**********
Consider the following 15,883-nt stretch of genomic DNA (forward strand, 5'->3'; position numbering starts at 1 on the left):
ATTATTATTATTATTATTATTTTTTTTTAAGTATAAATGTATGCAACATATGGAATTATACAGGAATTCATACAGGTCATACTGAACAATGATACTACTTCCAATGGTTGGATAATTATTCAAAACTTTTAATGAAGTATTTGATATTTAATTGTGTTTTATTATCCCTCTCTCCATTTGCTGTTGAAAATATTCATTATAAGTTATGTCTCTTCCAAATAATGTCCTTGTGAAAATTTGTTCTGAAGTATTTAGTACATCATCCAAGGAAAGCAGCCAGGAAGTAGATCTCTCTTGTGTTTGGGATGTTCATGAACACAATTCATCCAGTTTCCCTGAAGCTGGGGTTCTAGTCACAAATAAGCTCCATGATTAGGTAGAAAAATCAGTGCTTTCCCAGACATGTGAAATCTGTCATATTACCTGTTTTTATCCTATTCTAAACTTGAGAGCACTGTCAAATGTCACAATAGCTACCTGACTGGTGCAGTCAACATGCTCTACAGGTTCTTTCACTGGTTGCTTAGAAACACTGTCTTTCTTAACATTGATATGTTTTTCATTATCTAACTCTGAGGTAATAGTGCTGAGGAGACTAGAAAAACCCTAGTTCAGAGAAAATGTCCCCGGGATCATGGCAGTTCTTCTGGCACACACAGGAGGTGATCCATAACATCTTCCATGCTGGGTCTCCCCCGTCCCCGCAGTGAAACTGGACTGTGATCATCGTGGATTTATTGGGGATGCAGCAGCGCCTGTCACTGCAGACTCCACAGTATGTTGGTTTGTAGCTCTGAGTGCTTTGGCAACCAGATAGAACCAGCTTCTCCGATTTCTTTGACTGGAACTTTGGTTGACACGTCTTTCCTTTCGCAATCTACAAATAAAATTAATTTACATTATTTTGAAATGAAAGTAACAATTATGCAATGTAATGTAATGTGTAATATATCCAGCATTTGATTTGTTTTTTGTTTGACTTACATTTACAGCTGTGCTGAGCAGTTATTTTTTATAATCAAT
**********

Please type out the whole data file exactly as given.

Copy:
Consider the following 15,883-nt stretch of genomic DNA (forward strand, 5'->3'; position numbering starts at 1 on the left):
ATTATTATTATTATTATTATTTTTTTTTAAGTATAAATGTATGCAACATATGGAATTATACAGGAATTCATACAGGTCATACTGAACAATGATACTACTTCCAATGGTTGGATAATTATTCAAAACTTTTAATGAAGTATTTGATATTTAATTGTGTTTTATTATCCCTCTCTCCATTTGCTGTTGAAAATATTCATTATAAGTTATGTCTCTTCCAAATAATGTCCTTGTGAAAATTTGTTCTGAAGTATTTAGTACATCATCCAAGGAAAGCAGCCAGGAAGTAGATCTCTCTTGTGTTTGGGATGTTCATGAACACAATTCATCCAGTTTCCCTGAAGCTGGGGTTCTAGTCACAAATAAGCTCCATGATTAGGTAGAAAAATCAGTGCTTTCCCAGACATGTGAAATCTGTCATATTACCTGTTTTTATCCTATTCTAAACTTGAGAGCACTGTCAAATGTCACAATAGCTACCTGACTGGTGCAGTCAACATGCTCTACAGGTTCTTTCACTGGTTGCTTAGAAACACTGTCTTTCTTAACATTGATATGTTTTTCATTATCTAACTCTGAGGTAATAGTGCTGAGGAGACTAGAAAAACCCTAGTTCAGAGAAAATGTCCCCGGGATCATGGCAGTTCTTCTGGCACACACAGGAGGTGATCCATAACATCTTCCATGCTGGGTCTCCCCCGTCCCCGCAGTGAAACTGGACTGTGATCATCGTGGATTTATTGGGGATGCAGCAGCGCCTGTCACTGCAGACTCCACAGTATGTTGGTTTGTAGCTCTGAGTGCTTTGGCAACCAGATAGAACCAGCTTCTCCGATTTCTTTGACTGGAACTTTGGTTGACACGTCTTTCCTTTCGCAATCTACAAATAAAATTAATTTACATTATTTTGAAATGAAAGTAACAATTATGCAATGTAATGTAATGTGTAATATATCCAGCATTTGATTTGTTTTTTGTTTGACTTACATTTACAGCTGTGCTGAGCAGTTATTTTTTATAATCAAT